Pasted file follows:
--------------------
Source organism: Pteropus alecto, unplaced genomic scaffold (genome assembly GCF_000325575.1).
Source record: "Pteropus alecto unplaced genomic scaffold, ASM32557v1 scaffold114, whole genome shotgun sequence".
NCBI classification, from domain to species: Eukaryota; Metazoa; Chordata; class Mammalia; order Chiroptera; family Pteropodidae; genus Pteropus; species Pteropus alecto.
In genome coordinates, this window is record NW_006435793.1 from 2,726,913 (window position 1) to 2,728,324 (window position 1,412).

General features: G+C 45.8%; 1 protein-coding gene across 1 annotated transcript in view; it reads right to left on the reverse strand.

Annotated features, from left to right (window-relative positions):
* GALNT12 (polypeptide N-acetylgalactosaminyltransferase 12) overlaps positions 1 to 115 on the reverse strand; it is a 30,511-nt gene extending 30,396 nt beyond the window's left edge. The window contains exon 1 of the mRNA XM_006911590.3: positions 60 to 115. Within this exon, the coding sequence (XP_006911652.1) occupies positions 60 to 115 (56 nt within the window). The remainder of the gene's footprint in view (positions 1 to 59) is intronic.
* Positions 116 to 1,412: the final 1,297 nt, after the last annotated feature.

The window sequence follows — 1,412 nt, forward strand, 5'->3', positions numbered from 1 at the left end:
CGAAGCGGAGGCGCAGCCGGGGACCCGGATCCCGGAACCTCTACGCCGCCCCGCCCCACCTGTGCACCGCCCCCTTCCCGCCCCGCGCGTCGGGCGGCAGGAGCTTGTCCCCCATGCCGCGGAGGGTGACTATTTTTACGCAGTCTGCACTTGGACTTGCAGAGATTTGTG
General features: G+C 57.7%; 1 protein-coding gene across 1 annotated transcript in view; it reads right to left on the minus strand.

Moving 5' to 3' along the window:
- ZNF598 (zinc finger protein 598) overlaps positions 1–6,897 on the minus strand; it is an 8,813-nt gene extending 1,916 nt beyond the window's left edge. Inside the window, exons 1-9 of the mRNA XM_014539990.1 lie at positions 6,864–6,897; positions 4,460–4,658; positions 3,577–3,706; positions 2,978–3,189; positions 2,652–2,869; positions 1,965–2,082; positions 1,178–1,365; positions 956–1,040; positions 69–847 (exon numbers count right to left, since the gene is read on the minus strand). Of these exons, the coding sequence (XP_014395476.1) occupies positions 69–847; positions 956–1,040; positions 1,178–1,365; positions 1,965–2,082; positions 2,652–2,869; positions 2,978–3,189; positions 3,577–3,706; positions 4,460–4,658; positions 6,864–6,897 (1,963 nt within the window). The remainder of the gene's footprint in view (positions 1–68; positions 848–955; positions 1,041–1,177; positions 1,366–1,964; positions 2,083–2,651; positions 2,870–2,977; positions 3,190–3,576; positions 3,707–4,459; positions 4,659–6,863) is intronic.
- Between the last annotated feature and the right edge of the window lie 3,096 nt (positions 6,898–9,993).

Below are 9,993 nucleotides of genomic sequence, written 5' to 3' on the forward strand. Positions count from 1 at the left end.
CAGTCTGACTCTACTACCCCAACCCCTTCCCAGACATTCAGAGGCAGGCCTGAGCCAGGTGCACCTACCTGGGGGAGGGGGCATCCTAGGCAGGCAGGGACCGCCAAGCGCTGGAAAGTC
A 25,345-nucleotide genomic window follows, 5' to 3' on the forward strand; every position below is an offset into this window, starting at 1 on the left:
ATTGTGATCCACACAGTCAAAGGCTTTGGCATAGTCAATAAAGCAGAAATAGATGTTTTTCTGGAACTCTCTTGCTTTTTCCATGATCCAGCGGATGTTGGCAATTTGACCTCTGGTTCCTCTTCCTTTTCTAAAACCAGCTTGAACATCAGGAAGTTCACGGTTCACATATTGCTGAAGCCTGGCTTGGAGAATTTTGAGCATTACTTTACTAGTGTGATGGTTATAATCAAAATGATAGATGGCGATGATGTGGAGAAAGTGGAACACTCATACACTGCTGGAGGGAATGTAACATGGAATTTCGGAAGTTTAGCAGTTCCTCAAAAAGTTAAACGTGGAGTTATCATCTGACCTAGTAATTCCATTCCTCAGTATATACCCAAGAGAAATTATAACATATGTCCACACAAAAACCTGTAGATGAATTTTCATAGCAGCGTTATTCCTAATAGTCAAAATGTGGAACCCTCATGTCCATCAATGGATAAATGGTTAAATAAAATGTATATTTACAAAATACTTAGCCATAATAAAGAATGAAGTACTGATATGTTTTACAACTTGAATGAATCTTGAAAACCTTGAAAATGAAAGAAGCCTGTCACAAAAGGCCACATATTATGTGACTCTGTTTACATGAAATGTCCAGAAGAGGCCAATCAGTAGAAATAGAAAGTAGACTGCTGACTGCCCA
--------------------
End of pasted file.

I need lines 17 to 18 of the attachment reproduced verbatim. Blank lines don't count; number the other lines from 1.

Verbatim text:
A 25,345-nucleotide genomic window follows, 5' to 3' on the forward strand; every position below is an offset into this window, starting at 1 on the left:
ATTGTGATCCACACAGTCAAAGGCTTTGGCATAGTCAATAAAGCAGAAATAGATGTTTTTCTGGAACTCTCTTGCTTTTTCCATGATCCAGCGGATGTTGGCAATTTGACCTCTGGTTCCTCTTCCTTTTCTAAAACCAGCTTGAACATCAGGAAGTTCACGGTTCACATATTGCTGAAGCCTGGCTTGGAGAATTTTGAGCATTACTTTACTAGTGTGATGGTTATAATCAAAATGATAGATGGCGATGATGTGGAGAAAGTGGAACACTCATACACTGCTGGAGGGAATGTAACATGGAATTTCGGAAGTTTAGCAGTTCCTCAAAAAGTTAAACGTGGAGTTATCATCTGACCTAGTAATTCCATTCCTCAGTATATACCCAAGAGAAATTATAACATATGTCCACACAAAAACCTGTAGATGAATTTTCATAGCAGCGTTATTCCTAATAGTCAAAATGTGGAACCCTCATGTCCATCAATGGATAAATGGTTAAATAAAATGTATATTTACAAAATACTTAGCCATAATAAAGAATGAAGTACTGATATGTTTTACAACTTGAATGAATCTTGAAAACCTTGAAAATGAAAGAAGCCTGTCACAAAAGGCCACATATTATGTGACTCTGTTTACATGAAATGTCCAGAAGAGGCCAATCAGTAGAAATAGAAAGTAGACTGCTGACTGCCCA